A lot of players take for granted the concept of damage feedback in gaming, an essential feature that has been addressed in often very creative ways.
A lot of gamers take a lot of the most important features of a game for granted–you rarely notice when it’s there, but when it’s gone, it can severely hamper the entire experience. From save games to options menus and collision detection, there are so many basic functions that can make or break a game that developers have to carefully fine-tune to reach the bare minimum of a playable game. Wouldn’t it be tedious if someone was in a massive firefight against multiple opponents, but the player couldn’t tell if they were even hurting the enemy or if they were getting hurt themselves?
Visual and auditory indicators of damage are essential, especially in video games where the player has to fight against multiple opponents. Even as early as Super Mario Bros., with its flattening of Goombas and shrinking Mario sprites, many games have struggled to make sure the player would know when they are affecting their target and when they are actually being hurt. Damage feedback is nigh-universal in gaming, taking utmost importance in games with heavy amounts of combat like action-platformers and first-person shooters.
Most games try to indicate damage to both a player and an enemy with a visible health bar, but when a player is too preoccupied with the action overlooking some numbers, it’s hard to know they’re being hurt at all until it’s too late. Some games are particularly creative in showcasing damage without needing a health bar, or at the very least, getting them to pay attention to their health with a violent wake-up call. Early 2D games like Mega Man and Castlevania popularized the use of the “knockback” system, illustrating the effect of carelessly touching an enemy visibly and clearly while granting them invincibility frames to let the player get back on track.
The Metroid series is an early example that showcases particularly detailed and robust damage feedback. This franchise has inspired many staple gameplay features like interconnected maps and visual storytelling. In the 2D games, on top of featuring the classic knockback, the player knows if Samus’ beams affect an enemy with the targeted opponent briefly flashing white with every direct hit and bosses turning a darker shade of red the closer they are to death. The 3D Metroid Prime games emphasize immersion, so on top of having health bars, enemies flash red and flinch when damaged, whereas Samus’ visor frequently flashes or is struck by static when she’s hit.
By their very nature, first-person shooters emphasize hyper-violence and immersion; while the player might have a health bar, enemies typically do not. Because of this, many developers get around this limitation by providing other indicators such as blood or stunlocks. Halo does this very well, with the Elites having energy shields that flash and change color when struck and recharge on their own, making it easy for a player to tell whether or not their shield is down. When an Elite’s shield is depleted and they are mortally wounded, they will invariably shout out a death cry before charging defiantly at the player. This simple action is enough to tell players that their opponent’s health is low, and one or two melee strikes will be enough to finish them.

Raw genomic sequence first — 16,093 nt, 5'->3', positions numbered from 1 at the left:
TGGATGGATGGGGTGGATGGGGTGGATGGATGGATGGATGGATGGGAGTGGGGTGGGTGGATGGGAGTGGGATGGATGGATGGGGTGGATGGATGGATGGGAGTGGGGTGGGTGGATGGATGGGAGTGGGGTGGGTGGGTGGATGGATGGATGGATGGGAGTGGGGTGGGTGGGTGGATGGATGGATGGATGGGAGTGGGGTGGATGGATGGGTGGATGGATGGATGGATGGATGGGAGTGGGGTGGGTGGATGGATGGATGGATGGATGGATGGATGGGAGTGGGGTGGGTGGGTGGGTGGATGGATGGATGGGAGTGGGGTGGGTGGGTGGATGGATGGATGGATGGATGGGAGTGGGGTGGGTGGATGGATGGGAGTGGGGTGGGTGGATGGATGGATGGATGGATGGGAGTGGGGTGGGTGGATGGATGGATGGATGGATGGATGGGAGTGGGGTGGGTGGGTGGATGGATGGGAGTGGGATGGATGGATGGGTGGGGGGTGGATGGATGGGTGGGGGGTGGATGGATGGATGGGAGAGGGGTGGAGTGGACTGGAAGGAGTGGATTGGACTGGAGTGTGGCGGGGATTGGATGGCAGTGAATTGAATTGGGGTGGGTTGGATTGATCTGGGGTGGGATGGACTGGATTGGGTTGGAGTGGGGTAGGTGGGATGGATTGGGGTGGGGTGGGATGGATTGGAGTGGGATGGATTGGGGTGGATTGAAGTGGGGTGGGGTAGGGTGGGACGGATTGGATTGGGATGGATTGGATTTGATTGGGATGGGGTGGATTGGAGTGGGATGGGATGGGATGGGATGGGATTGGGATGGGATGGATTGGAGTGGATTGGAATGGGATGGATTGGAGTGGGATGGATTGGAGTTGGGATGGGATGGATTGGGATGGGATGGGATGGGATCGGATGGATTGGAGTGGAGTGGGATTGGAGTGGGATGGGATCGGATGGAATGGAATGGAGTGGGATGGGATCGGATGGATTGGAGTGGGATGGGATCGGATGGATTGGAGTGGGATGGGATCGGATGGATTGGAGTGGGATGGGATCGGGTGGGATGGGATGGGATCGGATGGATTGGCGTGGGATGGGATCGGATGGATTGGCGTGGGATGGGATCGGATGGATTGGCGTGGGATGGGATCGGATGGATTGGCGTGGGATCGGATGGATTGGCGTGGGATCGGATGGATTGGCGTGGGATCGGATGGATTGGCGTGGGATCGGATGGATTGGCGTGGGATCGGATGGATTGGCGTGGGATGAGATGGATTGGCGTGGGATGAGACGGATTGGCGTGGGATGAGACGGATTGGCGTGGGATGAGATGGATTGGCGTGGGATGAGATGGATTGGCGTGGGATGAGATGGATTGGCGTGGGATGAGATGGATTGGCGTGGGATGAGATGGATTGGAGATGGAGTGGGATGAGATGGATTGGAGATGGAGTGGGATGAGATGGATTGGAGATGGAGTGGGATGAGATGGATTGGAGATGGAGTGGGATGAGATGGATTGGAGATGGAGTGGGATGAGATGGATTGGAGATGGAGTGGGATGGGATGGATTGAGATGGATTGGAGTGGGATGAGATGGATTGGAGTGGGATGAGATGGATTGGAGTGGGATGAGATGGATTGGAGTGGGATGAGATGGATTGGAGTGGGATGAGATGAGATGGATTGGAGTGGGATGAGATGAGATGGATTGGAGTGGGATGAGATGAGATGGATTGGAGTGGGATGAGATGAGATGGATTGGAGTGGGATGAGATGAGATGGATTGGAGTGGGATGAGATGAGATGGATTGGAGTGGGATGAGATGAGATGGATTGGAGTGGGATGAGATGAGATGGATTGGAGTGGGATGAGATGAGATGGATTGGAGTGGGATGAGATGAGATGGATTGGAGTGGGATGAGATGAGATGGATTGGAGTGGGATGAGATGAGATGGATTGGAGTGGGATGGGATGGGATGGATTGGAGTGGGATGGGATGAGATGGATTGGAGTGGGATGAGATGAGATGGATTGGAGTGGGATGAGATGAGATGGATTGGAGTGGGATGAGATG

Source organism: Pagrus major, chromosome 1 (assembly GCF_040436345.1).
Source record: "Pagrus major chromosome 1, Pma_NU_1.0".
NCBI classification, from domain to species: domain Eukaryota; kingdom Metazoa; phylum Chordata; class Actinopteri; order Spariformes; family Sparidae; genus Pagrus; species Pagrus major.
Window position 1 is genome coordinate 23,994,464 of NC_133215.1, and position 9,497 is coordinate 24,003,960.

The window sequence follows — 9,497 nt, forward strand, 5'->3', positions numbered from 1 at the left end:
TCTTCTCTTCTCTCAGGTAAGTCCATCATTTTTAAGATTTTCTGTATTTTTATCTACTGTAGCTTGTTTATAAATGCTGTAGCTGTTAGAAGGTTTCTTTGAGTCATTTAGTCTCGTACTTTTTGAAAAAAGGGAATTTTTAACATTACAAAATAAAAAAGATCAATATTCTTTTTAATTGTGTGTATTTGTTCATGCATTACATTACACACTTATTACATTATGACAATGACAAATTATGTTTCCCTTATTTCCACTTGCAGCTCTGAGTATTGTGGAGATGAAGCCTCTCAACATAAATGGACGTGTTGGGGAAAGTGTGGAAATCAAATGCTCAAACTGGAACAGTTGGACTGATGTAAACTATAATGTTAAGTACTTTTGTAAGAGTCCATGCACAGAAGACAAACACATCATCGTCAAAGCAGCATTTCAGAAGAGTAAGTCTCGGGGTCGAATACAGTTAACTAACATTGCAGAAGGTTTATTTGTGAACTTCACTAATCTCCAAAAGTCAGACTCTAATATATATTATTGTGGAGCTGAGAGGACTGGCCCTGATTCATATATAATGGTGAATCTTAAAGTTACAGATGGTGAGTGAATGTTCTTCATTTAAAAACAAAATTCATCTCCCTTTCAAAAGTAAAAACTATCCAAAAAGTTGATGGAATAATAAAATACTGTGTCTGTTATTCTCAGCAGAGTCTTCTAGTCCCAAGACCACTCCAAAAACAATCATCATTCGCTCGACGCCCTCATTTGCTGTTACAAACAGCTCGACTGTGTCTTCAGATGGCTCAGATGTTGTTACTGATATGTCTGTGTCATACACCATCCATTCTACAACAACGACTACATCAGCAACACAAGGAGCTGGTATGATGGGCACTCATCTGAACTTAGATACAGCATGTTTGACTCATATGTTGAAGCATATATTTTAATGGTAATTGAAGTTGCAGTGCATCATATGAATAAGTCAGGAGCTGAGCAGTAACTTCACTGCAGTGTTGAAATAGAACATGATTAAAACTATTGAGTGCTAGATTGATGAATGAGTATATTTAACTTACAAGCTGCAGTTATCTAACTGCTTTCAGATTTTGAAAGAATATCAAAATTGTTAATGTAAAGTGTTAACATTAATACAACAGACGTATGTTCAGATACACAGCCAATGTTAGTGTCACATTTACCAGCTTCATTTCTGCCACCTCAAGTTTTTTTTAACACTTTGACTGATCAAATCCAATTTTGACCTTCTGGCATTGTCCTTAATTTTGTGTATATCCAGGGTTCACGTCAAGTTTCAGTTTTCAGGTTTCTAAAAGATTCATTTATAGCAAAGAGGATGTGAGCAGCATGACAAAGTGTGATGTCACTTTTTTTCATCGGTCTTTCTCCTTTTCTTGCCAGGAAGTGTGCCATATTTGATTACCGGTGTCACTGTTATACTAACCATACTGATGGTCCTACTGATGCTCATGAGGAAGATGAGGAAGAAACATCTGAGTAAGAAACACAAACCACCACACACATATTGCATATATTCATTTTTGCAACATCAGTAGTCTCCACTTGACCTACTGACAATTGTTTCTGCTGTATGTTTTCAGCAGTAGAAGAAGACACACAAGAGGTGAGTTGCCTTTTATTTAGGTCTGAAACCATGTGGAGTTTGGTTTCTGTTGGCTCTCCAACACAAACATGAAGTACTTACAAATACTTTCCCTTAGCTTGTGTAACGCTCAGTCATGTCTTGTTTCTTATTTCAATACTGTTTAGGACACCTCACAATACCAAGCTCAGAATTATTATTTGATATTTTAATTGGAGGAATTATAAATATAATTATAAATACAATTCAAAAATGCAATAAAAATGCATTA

Enemies do not necessarily have to be organic to show weaknesses and signs of damage. Horizon Zero Dawn provides several Machine enemies with specific weak points for Aloy to shoot. The various Machines have different weaknesses to different weapons, but once their weak points are struck, not only does their health bar drop more quickly, but their combat effectiveness is also significantly reduced. This is often indicated by various metal pieces and gears falling off of their chassis, some of which Aloy can grab for scrap as the Machine slowly begins to smoke and sputter.
Similar to Horizon, the newest DOOM entries have some of the best damage indicators in recent memory, though with considerably more meaty gore and copious amounts of blood. While many games usually feature excessive gore as a finisher or for scripted sequences, both DOOM and DOOM Eternal have gore that acts as a health bar of its own. The more chunks of flesh ripped off from a Cacodemon or an Imp, the closer that demon is to their untimely demise. An enemy on the brink of death will flash and glow, indicating that they are open for a glory kill finisher that restores the player’s health while rewarding them with a violent coup de grace.
Not all forms of damage feedback are created equal, though. MachineGames’ Wolfenstein: The New Colossus lacks some of the most basic indicators of damage feedback. BJ Blazcowicz doesn’t even flinch or start seeing red when he’s struck by a bullet, something that most first-person shooters do by default. This lack of damage feedback is one of the biggest criticisms of what would otherwise be a stellar shooter, proving the importance of such a basic function in all games. Damage feedback is one of gaming’s most important features and something every dev needs to keep in mind when creating games.
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About The Author
Vladimir Olivares (148 Articles Published)
Vladimir Olivares is a writer, illustrator, and short film-maker based in the United States. Fond of comic books, manga, movies, video games, and TV shows of various different genres, he is knowledgable in classic comic book history and is well-versed in other forms of graphic novel media of varying genres, ranging from fantasy, noir, and science fiction, both from Western authors to that of Japanese manga. Vladimir is currently working as a freelance writer for Valnet, Inc., covering Comic Book Resources. Follow him on Twitter at @valolivares123. and check out his art page on Artstation.